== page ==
Christine: Yeah. I mean, that's genius. I love the idea of Beta testing. I've done it quite a few times because, yeah, you're not going to hit the nail on the head the first time, especially when you're brand new and by doing that you can actually like get feedback from your people and figure out what are they missing? Maybe something you didn't even think about, you're like, "Oh, they really need this and so I should be offering that." It's almost like this co-creation sort of thing. Your ideal clients and your expertise, which I think is super intelligent.
Lori Kennedy: And I think for those people too, who don't have client experience, it alleviates so much pressure of needing the program to be perfect. Right? When we teach people to be like, "Don't worry, it's going to suck. That's why your Beta testing." You need the people to give you all the feedback, otherwise you spend a year in perfectionistic syndrome being like, "I don't know," and you're all nervous because you have no frame of reference whether it's going to work or not. Well, of course. So having that Beta test, having sort of that ... Letting even the clients off the hook, people charge for the Beta or they don't charge, to me it's irrelevant. I don't care.
Lori Kennedy: I just want you to do it. I want you to go through the experience to get the feedback, to see how your overwhelming or how you're underwhelming your clients so that you can make it better, which you will probably iterate the program three or four times in the first year before you even feel like super good, but you can go out and scale. I think people come out of school and do their first year and they're like, "I'm not at six figures yet. Why?" And I'm like, "Because that's not how it works. You're still working at the case- "
Kendra Perry: Yeah, you can't build a business in 90 days.
Lori Kennedy: ... Like, "Hello, you're still working at the case." Right?
Christine: Well, I pay for that.
Kendra Perry: Yeah, it's a really important conversation because I see a lot of coaches doing this where they spend six months to a year creating this program and spending all this money and time to make this perfect program, and they go to sell it and it doesn't sell or people take it and it doesn't work and then it's really frustrating. Right? It's really disheartening. I've actually been guilty that I did that with my first online program ever. I did all the wrong things.
Lori Kennedy: It's really upsetting. And part of that is because they just don't have the experience and the skillset creating a program. The program in and of itself isn't what sells the program. People come, even in my world too, they're like, "I tried to launch this thing and it didn't work, maybe I need to go and recreate the program." I'm like, "No, you need to learn how to sell."
Lori Kennedy: How would you know that the program sucks if you didn't have anybody go through it? That doesn't make any sense to me. It's not the program that sells the program, it's your ability to identify the person's pain and connect the program to that pain and to be able to say, "Here is how this is going to help you when nothing else has in the past." It's the ability to know how to use that language.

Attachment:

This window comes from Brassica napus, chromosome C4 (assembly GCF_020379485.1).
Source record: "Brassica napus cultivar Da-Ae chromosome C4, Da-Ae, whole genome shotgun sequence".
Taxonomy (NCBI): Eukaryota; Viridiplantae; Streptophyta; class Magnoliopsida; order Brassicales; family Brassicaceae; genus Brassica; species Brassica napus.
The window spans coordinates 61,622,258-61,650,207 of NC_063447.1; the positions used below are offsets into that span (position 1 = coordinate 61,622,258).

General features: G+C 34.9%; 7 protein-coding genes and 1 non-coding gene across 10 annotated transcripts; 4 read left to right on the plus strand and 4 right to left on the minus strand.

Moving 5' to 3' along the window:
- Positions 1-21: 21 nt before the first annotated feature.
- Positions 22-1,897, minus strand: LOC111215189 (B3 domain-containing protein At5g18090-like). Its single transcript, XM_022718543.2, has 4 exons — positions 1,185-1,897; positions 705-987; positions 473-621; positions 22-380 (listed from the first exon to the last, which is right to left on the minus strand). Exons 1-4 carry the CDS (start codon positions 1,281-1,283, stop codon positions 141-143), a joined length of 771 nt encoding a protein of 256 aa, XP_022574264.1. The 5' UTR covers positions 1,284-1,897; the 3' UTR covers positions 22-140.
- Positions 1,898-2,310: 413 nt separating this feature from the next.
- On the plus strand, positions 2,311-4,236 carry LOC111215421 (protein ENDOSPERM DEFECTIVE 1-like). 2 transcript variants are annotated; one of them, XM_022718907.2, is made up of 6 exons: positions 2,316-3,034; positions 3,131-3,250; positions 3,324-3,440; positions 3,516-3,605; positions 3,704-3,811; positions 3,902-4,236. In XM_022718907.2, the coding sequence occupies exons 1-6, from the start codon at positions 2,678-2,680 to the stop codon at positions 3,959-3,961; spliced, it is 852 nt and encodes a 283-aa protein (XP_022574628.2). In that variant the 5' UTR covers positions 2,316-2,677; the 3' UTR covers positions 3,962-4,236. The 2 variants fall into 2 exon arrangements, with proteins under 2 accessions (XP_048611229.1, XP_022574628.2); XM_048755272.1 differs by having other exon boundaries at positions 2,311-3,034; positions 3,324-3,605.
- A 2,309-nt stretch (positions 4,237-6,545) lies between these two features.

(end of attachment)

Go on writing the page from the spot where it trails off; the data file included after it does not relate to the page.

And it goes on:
Kendra Perry: Yeah, and I feel that people, yeah, they get into business and instead of updating their business knowledge like, "Oh, I need another health certification or I should go to that school. I need to upgrade, take that course." And they just keep piling up these courses when really they actually ... You're right, they need to learn how to sell. They need to read a book on direct response copywriting, which everyone should if you take anything from this episode.
Lori Kennedy: Yeah. And I think the reason that they don't is because that's not what they signed up for.
Kendra Perry: Exactly.
Lori Kennedy: And rightfully so, none of us signed up for that. Except that's what's required.
Kendra Perry: It's a slap in the face, isn't it?
Christine: So for those of you who are listening and who are like, "Crap." I'm super proud because I know well, my smoothie represent recipes and I just finished all my blog posts. You just want to cry, don't, as you know we provide solutions. So Lori tell us a little bit about, you were afraid that you teach all of this. Walk us through that. I read the two quizzes or the two programs, the two main programs that you have. So tell us a little bit about those.
Lori Kennedy: Yeah. So the Wellness Business Academy is for you, if you don't yet have a signature program, if you've not created one, if you've not Beta tested it, if you've not created it in an automated scalable way. So before we can grow a business, we need something to use to grow it with and that would be your signature program. And so once that's done, then we move you into the 10K Success System, which is really about scaling, right? It's about getting that five figure a month revenue. It's about working on a lot of this mindset stuff to be able to show up as an authority, show up as a leader. It's paid traffic. It's a lot of those next level things that come after having the foundation, which is your signature program and the Beta test.